The spring semester is quickly drawing to a close, and I was not able to get a chatbot working with Jeb. However, though my end goal was not met, I don’t feel as if I’ve wasted my time trying. Shortly after starting to work on this project, I found an API that would let me interact with a few different chatbots using Java. I added this API as a dependency to Jeb.
At this point, I was only able to communicate with the chatbots by typing to them, but my speech synthesizer was able to successfully speak their responses back to me. The first bump in the road occurred when I tried to hook the chatbots up to the speech recognizer (though I expected this). As detailed in some of my previous blog posts, in the grammar file for the version of Sphinx4 that I’m currently using, you have to explicitly define what words or phrases Sphinx4 should listen for. Since a conversation with a chatbot is fairly dynamic, I had to find an alternative to this.
I reread some of the Sphinx4 documentation and saw that they had a new version out which supported something new: dictation. As opposed to explicitly listening for certain commands, with dictation, Sphinx4 would be able to listen for anything. This sounded like a perfect solution. I got the new version of Sphinx4 working with my project, but the accuracy was quite low. It made my program unusable. After reading some more of the documentation, I found out that I could do something called acoustic model adaptation to improve Sphinx4′s accuracy. After doing this adaptation, I did see a noticeable increase in the accuracy of the speech recognizer; however, it was still so low that it made my program unusable. I’m not sure why my accuracy was so bad. Sphinx4 is supposed to be the best free speech recognizer for Java, and many people online speak highly of it. It’s a definite possibility that I set something up incorrectly or did the acoustic model adaptation wrong, but it’s hard to be sure.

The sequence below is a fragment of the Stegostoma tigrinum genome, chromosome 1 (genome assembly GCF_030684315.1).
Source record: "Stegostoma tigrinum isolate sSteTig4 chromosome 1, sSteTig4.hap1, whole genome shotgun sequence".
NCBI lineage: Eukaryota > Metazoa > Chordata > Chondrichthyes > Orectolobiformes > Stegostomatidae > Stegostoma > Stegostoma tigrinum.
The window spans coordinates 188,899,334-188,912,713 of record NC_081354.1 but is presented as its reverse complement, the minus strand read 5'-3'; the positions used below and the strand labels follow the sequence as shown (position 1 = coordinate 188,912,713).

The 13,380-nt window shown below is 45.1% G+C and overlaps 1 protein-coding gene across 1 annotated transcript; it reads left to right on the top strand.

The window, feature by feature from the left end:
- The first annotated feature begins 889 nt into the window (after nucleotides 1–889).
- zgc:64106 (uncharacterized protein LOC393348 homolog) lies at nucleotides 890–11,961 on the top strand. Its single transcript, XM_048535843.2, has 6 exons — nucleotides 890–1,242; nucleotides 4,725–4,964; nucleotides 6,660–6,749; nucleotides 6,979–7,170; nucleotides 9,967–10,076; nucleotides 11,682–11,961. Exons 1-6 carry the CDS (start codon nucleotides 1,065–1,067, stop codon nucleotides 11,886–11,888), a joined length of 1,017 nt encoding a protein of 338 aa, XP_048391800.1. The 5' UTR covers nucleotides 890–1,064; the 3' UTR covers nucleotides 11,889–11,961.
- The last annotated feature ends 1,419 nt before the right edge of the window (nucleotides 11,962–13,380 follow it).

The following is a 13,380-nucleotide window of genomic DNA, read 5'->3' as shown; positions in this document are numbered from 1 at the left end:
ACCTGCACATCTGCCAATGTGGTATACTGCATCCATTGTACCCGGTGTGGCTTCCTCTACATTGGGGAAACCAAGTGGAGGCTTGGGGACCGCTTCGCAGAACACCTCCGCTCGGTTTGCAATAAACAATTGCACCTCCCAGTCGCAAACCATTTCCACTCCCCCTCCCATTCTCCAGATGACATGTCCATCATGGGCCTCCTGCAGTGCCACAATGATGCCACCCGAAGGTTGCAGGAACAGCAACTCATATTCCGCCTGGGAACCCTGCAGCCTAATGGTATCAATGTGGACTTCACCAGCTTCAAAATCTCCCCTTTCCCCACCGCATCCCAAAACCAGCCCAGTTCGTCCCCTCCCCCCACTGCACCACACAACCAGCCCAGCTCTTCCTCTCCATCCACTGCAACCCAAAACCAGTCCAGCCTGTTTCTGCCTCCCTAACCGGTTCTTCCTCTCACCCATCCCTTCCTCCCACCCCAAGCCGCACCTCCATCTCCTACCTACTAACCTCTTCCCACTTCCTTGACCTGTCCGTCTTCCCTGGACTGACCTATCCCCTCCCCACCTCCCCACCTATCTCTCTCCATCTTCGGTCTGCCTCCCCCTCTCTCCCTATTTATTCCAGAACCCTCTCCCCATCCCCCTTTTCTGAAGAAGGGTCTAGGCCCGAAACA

By this point, time was running out. It was clear that I wasn’t getting anywhere with Sphinx4, so I decided to look for other options. I didn’t find much. The few resources that I did find either didn’t work at all or weren’t free.
So where does that leave me now? Well, I think I’ve decided to look outside of Java. If I can find a better speech recognizer in another language, I think it would be beneficial to either attempt to hook that up to Jeb, or even to port Jeb to that language. By itself, Jeb’s code is extremely simple; the 3rd party API configuration is the hard part. My college career may be ending in five days, but I think my work with Jeb will continue for years to come. I think the biggest thing that I’ve learned in my work with Jeb is that, at least for free/open source options, speech recognition has a long way to come. There are some great commercial solutions out there, but, for now at least, those are kept behind locked doors. However, I don’t think it’ll be too long before the open source software catches up. I look forward to that day.